Looking forward. Looking back.

Timeline of Montgomery’s Inn

1812     Thomas Montgomery immigrates from Northern Ireland.

1830     Montgomery builds the main building and opens it as an inn.
Son William born to Thomas and his Ulster-born wife Margaret.

1833     Son Robert born. Of seven offspring, only two brothers survive.

1838     East and south wings built to add a discrete barroom, assembly room, south apartments for travellers and a ground-floor kitchen.

1847     Township Commissioners meet at the Inn for Irish famine relief.

1855     Margaret Dawson Montgomery dies, aged 47.
Thomas gives up innkeeping shortly thereafter.
He continues living in the building and rents rooms to tenants.

1877     Thomas Montgomery dies, aged 87.
Son William inherits the property and rents it to tenant farmers.

1946     Inn sold to a Presbyterian church. Most interior walls removed.

1958     First meeting of the Etobicoke Historical Society.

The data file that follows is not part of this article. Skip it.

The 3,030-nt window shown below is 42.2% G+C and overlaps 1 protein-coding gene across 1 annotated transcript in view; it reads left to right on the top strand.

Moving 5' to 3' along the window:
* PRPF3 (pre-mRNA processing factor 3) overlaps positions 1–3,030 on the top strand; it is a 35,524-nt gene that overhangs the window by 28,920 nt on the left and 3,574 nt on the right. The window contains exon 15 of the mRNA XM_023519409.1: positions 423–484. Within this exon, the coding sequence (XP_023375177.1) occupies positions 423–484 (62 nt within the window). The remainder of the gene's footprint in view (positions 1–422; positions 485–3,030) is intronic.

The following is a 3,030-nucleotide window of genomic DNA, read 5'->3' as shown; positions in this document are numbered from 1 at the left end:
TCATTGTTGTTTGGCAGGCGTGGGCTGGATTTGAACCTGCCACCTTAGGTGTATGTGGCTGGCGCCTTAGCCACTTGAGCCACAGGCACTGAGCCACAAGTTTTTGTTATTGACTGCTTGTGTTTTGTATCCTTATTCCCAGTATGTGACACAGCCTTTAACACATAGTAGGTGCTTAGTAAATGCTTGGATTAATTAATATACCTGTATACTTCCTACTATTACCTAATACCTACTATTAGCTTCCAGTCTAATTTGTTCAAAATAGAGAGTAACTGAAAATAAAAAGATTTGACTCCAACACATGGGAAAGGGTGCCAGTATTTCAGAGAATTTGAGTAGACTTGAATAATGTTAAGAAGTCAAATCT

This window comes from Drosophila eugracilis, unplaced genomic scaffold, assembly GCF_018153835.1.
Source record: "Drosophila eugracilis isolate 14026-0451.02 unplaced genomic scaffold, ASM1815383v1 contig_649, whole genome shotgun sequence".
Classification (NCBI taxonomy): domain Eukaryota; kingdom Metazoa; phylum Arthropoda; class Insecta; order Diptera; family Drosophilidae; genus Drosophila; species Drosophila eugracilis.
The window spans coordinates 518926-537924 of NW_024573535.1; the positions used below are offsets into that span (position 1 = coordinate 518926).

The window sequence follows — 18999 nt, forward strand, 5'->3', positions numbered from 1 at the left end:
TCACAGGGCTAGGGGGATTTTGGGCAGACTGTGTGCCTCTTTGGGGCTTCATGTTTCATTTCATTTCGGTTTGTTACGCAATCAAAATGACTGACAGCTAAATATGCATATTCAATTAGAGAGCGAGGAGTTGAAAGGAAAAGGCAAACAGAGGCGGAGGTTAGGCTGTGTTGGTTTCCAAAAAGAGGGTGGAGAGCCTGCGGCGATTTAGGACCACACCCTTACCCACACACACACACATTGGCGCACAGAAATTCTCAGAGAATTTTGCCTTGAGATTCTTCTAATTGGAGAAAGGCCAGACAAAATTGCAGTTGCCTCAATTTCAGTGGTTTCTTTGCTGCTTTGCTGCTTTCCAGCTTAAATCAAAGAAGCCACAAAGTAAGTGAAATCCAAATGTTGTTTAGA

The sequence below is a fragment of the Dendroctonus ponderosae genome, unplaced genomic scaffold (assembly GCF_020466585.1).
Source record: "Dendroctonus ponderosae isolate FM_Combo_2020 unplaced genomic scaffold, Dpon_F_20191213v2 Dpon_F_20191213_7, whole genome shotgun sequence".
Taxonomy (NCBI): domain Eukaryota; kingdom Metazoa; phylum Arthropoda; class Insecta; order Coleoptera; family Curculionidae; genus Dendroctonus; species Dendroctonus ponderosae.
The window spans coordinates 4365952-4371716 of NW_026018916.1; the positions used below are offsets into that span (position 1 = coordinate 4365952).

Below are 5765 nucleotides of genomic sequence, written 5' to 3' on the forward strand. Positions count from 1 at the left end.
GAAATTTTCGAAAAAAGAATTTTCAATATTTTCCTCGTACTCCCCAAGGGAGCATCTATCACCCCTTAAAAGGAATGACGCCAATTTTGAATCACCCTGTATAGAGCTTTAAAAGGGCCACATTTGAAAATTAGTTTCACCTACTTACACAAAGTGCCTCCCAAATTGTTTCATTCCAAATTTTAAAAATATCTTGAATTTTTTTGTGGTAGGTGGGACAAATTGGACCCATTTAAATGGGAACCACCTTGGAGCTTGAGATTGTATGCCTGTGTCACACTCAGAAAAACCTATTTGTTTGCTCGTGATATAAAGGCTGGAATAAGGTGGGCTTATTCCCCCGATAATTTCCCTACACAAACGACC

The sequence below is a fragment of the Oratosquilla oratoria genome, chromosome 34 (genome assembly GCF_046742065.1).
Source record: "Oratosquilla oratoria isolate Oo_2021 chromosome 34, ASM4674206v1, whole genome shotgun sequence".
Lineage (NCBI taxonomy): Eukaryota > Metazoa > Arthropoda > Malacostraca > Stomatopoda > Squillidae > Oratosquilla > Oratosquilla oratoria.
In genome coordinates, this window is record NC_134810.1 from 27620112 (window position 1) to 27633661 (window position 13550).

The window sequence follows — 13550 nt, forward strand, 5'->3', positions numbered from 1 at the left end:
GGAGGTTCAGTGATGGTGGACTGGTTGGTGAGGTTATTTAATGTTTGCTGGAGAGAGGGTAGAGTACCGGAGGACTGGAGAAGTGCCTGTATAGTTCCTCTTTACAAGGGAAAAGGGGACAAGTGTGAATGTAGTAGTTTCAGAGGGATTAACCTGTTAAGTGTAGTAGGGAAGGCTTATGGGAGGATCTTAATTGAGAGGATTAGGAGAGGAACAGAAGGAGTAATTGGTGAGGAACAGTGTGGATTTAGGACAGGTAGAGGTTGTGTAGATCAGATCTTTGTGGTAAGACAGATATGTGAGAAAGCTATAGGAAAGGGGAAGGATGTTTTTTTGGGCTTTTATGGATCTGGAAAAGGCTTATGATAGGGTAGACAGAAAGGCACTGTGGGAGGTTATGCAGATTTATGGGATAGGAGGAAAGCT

1962     Developer Louis Mayzel buys the Inn and plans redevelopment.
Mayzel then sells the Inn to Etobicoke Historical Society at cost.
The inn is rented to community groups for the next two years.

1965     Inn sold to the municipally appointed Etobicoke Historical Board.
Public debate over the future of the building lasts several years.

1967     The original stucco exterior is removed as a centennial project.

1972     Restoration of the interior begins, to the time period of 1847-50.
Interior partitions are reconstructed and furnishings collected.

1975     Restoration complete, the Inn opens as a community museum.

1990     Rear wing added, including offices, library and the Briarly Room.

2000     Ownership of the Inn is transferred to the City of Toronto.
The inn becomes one of 10 municipally run museums in Toronto.